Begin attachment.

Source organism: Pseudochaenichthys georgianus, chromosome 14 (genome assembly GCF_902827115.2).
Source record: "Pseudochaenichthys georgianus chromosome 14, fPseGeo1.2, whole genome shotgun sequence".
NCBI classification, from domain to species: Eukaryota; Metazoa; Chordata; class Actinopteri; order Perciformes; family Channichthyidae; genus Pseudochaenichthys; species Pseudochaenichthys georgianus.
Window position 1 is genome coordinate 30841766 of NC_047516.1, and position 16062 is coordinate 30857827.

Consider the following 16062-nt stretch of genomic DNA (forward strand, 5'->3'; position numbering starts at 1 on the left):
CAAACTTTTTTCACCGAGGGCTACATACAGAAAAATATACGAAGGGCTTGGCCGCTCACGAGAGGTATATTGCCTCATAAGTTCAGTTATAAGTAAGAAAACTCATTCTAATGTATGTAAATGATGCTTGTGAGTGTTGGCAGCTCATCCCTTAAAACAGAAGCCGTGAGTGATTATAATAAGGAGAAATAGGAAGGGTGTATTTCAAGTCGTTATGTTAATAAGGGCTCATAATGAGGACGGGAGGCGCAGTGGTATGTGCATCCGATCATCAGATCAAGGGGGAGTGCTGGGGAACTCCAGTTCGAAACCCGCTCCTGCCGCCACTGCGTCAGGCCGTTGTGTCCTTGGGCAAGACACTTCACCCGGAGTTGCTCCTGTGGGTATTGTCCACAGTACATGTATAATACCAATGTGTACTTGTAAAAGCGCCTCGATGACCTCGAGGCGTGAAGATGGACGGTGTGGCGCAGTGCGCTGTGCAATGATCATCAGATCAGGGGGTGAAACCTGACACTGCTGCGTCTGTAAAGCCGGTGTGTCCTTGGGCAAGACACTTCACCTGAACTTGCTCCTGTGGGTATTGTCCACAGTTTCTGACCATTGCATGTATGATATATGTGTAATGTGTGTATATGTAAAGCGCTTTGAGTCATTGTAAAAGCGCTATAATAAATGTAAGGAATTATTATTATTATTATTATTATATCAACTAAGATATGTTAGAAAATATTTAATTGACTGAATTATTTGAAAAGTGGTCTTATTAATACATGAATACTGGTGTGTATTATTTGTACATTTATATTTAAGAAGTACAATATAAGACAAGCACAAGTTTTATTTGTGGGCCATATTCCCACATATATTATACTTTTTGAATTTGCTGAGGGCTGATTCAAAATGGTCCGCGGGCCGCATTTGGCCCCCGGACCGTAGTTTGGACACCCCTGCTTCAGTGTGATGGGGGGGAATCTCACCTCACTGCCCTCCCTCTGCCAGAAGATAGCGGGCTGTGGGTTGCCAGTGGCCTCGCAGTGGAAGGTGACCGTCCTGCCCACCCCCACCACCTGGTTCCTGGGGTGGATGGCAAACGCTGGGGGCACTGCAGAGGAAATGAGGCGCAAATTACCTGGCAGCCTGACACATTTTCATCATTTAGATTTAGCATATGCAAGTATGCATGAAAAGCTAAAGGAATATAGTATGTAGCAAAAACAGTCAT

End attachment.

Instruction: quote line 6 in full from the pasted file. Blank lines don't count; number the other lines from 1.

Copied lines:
CAAACTTTTTTCACCGAGGGCTACATACAGAAAAATATACGAAGGGCTTGGCCGCTCACGAGAGGTATATTGCCTCATAAGTTCAGTTATAAGTAAGAAAACTCATTCTAATGTATGTAAATGATGCTTGTGAGTGTTGGCAGCTCATCCCTTAAAACAGAAGCCGTGAGTGATTATAATAAGGAGAAATAGGAAGGGTGTATTTCAAGTCGTTATGTTAATAAGGGCTCATAATGAGGACGGGAGGCGCAGTGGTATGTGCATCCGATCATCAGATCAAGGGGGAGTGCTGGGGAACTCCAGTTCGAAACCCGCTCCTGCCGCCACTGCGTCAGGCCGTTGTGTCCTTGGGCAAGACACTTCACCCGGAGTTGCTCCTGTGGGTATTGTCCACAGTACATGTATAATACCAATGTGTACTTGTAAAAGCGCCTCGATGACCTCGAGGCGTGAAGATGGACGGTGTGGCGCAGTGCGCTGTGCAATGATCATCAGATCAGGGGGTGAAACCTGACACTGCTGCGTCTGTAAAGCCGGTGTGTCCTTGGGCAAGACACTTCACCTGAACTTGCTCCTGTGGGTATTGTCCACAGTTTCTGACCATTGCATGTATGATATATGTGTAATGTGTGTATATGTAAAGCGCTTTGAGTCATTGTAAAAGCGCTATAATAAATGTAAGGAATTATTATTATTATTATTATTATATCAACTAAGATATGTTAGAAAATATTTAATTGACTGAATTATTTGAAAAGTGGTCTTATTAATACATGAATACTGGTGTGTATTATTTGTACATTTATATTTAAGAAGTACAATATAAGACAAGCACAAGTTTTATTTGTGGGCCATATTCCCACATATATTATACTTTTTGAATTTGCTGAGGGCTGATTCAAAATGGTCCGCGGGCCGCATTTGGCCCCCGGACCGTAGTTTGGACACCCCTGCTTCAGTGTGATGGGGGGGAATCTCACCTCACTGCCCTCCCTCTGCCAGAAGATAGCGGGCTGTGGGTTGCCAGTGGCCTCGCAGTGGAAGGTGACCGTCCTGCCCACCCCCACCACCTGGTTCCTGGGGTGGATGGCAAACGCTGGGGGCACTGCAGAGGAAATGAGGCGCAAATTACCTGGCAGCCTGACACATTTTCATCATTTAGATTTAGCATATGCAAGTATGCATGAAAAGCTAAAGGAATATAGTATGTAGCAAAAACAGTCAT